Manuel Olivencia Ruiz was named Commissioner of the world exposition on 7 November 1984, one year after the official application. Soon after this a corporation was set up to organise the event and a logo was designed. The site was to be the island of 'La Cartuja': a 215 hectare sliver of land sandwiched between the two arms of the River Guadalquivir, directly adjacent to the historic Old Town. The fact that the island was also the site of the Carthusian monastery of 'Santa Maria de las Cuevas' - very much in need of repair - provided a reminder that the home of the world exposition had also been temporary home to Christopher Columbus, who lived many years on the island and had actually been helped by the monks when preparing for his journey to unexplored lands far off across the wide Atlantic ocean.
A competition was organised in 1986 for the design of the EXPO site in which 20 participants presented their architectural concepts: the jury awarded the first two prizes to Jose Antonio Fernandez Ordoñez and Emilio Ambasz. The main criteria were that the designs should take the ambient climatic conditions of the region into account and include a concept for post-utilisation.
Ordoñez' design saw the pavilions laid out on a square grid pattern. A park was to be created along the banks of the river with the central pavilion located to the south of the monastery, opposite the old station. A giant sphere of almost 100 metres in diameter with a number of viewing platforms and a model of the planet was to be the architectural hallmark of the exposition. This was a response to the Atomium of the 1958 world exposition in Brussels.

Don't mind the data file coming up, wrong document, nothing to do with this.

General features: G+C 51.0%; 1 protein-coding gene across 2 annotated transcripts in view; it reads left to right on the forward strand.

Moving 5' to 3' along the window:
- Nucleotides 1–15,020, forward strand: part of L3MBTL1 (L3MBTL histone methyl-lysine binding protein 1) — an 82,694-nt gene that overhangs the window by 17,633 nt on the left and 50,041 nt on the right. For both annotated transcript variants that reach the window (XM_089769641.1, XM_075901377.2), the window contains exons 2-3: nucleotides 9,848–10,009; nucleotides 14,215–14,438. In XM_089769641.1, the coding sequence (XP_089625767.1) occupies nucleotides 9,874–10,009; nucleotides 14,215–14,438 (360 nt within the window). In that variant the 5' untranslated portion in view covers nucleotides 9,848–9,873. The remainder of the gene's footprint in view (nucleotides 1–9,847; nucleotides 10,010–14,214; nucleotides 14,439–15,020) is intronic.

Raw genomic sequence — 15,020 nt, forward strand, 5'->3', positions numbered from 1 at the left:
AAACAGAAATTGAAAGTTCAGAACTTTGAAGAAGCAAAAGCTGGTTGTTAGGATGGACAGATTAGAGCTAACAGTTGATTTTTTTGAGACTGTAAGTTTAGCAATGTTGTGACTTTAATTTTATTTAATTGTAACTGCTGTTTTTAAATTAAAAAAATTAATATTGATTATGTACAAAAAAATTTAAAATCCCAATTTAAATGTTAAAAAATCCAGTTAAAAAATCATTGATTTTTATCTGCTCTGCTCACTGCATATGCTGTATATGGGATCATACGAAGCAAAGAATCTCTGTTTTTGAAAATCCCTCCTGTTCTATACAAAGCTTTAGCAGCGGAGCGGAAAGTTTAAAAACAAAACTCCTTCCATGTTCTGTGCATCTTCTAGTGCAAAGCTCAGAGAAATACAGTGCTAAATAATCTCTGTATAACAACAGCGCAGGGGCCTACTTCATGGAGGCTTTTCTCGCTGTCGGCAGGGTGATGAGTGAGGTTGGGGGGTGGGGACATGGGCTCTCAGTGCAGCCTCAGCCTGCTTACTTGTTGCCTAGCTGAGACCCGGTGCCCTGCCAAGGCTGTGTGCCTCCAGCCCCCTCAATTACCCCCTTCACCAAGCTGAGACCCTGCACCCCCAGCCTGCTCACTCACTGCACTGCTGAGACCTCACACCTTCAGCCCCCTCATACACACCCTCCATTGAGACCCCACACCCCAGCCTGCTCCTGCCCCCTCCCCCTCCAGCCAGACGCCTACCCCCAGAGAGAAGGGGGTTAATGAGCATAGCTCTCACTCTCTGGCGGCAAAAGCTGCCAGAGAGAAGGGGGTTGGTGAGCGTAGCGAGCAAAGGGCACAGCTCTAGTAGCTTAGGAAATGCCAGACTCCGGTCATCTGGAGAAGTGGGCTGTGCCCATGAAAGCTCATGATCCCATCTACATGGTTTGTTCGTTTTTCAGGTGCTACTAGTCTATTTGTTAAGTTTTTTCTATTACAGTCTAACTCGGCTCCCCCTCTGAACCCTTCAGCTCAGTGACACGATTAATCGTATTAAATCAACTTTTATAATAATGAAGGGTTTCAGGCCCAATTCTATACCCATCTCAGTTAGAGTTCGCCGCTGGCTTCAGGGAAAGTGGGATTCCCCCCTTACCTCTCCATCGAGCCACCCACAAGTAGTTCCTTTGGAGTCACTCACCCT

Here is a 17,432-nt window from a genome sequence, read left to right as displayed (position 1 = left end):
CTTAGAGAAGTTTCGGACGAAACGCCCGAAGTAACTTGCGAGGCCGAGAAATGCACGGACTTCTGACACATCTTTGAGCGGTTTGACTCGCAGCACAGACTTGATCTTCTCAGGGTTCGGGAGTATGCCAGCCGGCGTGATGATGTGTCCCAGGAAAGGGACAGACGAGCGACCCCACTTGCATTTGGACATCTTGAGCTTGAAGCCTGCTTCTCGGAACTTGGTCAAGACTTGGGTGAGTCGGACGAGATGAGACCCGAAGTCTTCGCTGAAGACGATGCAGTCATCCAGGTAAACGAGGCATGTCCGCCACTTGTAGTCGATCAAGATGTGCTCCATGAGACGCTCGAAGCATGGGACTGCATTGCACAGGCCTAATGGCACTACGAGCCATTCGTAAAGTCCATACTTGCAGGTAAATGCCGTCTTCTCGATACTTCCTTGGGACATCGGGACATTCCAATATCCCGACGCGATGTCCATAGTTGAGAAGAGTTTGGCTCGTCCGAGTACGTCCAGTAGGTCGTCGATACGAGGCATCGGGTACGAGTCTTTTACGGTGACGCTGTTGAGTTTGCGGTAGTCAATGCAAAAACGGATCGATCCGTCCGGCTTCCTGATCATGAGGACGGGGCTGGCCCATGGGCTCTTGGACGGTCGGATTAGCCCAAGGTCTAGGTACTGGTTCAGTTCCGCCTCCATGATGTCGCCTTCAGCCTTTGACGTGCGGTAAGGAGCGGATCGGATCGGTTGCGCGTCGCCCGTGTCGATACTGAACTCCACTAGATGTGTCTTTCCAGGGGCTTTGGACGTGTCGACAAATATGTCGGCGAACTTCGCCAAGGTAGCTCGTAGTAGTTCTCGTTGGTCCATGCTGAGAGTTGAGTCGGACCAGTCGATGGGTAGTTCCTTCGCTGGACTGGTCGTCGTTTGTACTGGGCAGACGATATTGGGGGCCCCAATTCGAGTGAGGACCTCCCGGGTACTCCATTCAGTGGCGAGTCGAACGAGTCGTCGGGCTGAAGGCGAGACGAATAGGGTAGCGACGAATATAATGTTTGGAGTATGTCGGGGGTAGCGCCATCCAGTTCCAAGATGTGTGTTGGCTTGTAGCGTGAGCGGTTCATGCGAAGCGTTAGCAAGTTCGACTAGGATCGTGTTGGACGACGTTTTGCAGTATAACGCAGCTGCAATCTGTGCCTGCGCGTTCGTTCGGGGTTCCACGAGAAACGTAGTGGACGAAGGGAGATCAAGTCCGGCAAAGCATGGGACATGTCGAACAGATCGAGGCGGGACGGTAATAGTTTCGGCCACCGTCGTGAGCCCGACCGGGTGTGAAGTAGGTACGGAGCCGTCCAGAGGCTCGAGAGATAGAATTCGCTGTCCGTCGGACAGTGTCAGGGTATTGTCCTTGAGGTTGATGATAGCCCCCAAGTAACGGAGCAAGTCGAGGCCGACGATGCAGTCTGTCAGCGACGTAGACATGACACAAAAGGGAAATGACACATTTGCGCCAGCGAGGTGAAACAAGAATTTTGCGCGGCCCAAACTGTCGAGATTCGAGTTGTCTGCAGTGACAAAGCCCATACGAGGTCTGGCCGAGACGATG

The concept presented by Ambasz contrasted by focusing less on individual architectural elements and more on the landscaping aspect of the site: After the event there was not to be a ghost town or derelict wasteland left behind. His idea revolved around water - as the symbol for the bond between Spain and the New World. The pavilions were ranked along the Guadalquivir, to create, together with three artificial lakes, a site reminiscent of Venice with excellent access by water. This would have saved the need to build an expensive and - after EXPO- over-complex road network and would have bequeathed a landscape of lakes for subsequent development into a large park. The entire exposition site was to be upgraded with trees for the exposition, with a piping system at tree-top level (35 metres) to provide irrigation and also reduce outside temperatures.
These designs shared their almost Utopian character - and would have blown the planned budget wide apart. When the finalised general plan of Julio Cano Lasso was presented in 1987, only a small number of individual elements survived from the two prize winning concepts. The park landscape proposed by Ambasz was adapted by spreading the buildings further apart to create more space. The grid-like layout presented by Ordo ez was loosened up somewhat and shifted to be parallel to the river. The fact that the Old Town of Seville was only across the river made the new site appear more like an extension of the town than a separate entity. The borders of the grounds were created by a transverse axis to the west and a lake, the Lago de España, to the east. The north-south axis was created using greened roofed pathways and pergolas with a complex irrigation system while five broad avenues created links between the eastern and western ends.
|Duration: 20th April - 12th October 1992